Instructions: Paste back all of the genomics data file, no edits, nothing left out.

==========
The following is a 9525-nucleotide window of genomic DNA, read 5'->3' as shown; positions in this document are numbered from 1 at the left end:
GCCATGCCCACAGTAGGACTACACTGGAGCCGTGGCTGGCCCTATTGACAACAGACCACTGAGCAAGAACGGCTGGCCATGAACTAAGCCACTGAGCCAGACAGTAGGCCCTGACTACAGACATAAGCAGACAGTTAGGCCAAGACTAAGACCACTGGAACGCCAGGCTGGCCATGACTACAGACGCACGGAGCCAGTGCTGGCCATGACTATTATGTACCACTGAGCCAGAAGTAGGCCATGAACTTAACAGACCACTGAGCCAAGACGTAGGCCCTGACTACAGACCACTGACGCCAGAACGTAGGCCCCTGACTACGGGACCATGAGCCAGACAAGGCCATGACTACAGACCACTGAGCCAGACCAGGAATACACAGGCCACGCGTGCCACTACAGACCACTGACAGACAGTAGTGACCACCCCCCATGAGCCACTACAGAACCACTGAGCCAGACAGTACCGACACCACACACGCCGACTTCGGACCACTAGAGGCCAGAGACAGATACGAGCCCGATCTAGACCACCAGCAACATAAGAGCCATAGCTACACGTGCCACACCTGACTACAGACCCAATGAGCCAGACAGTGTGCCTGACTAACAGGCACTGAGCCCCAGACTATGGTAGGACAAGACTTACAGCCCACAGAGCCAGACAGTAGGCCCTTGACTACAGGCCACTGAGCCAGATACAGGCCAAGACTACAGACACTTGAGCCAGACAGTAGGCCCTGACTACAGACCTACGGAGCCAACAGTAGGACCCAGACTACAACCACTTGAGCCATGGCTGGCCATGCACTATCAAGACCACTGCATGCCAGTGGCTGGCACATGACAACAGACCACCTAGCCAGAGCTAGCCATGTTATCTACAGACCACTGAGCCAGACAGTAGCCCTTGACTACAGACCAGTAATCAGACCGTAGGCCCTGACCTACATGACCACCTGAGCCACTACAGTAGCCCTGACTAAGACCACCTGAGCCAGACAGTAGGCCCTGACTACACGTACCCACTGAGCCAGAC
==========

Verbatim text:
The following is a 9525-nucleotide window of genomic DNA, read 5'->3' as shown; positions in this document are numbered from 1 at the left end:
GCCATGCCCACAGTAGGACTACACTGGAGCCGTGGCTGGCCCTATTGACAACAGACCACTGAGCAAGAACGGCTGGCCATGAACTAAGCCACTGAGCCAGACAGTAGGCCCTGACTACAGACATAAGCAGACAGTTAGGCCAAGACTAAGACCACTGGAACGCCAGGCTGGCCATGACTACAGACGCACGGAGCCAGTGCTGGCCATGACTATTATGTACCACTGAGCCAGAAGTAGGCCATGAACTTAACAGACCACTGAGCCAAGACGTAGGCCCTGACTACAGACCACTGACGCCAGAACGTAGGCCCCTGACTACGGGACCATGAGCCAGACAAGGCCATGACTACAGACCACTGAGCCAGACCAGGAATACACAGGCCACGCGTGCCACTACAGACCACTGACAGACAGTAGTGACCACCCCCCATGAGCCACTACAGAACCACTGAGCCAGACAGTACCGACACCACACACGCCGACTTCGGACCACTAGAGGCCAGAGACAGATACGAGCCCGATCTAGACCACCAGCAACATAAGAGCCATAGCTACACGTGCCACACCTGACTACAGACCCAATGAGCCAGACAGTGTGCCTGACTAACAGGCACTGAGCCCCAGACTATGGTAGGACAAGACTTACAGCCCACAGAGCCAGACAGTAGGCCCTTGACTACAGGCCACTGAGCCAGATACAGGCCAAGACTACAGACACTTGAGCCAGACAGTAGGCCCTGACTACAGACCTACGGAGCCAACAGTAGGACCCAGACTACAACCACTTGAGCCATGGCTGGCCATGCACTATCAAGACCACTGCATGCCAGTGGCTGGCACATGACAACAGACCACCTAGCCAGAGCTAGCCATGTTATCTACAGACCACTGAGCCAGACAGTAGCCCTTGACTACAGACCAGTAATCAGACCGTAGGCCCTGACCTACATGACCACCTGAGCCACTACAGTAGCCCTGACTAAGACCACCTGAGCCAGACAGTAGGCCCTGACTACACGTACCCACTGAGCCAGAC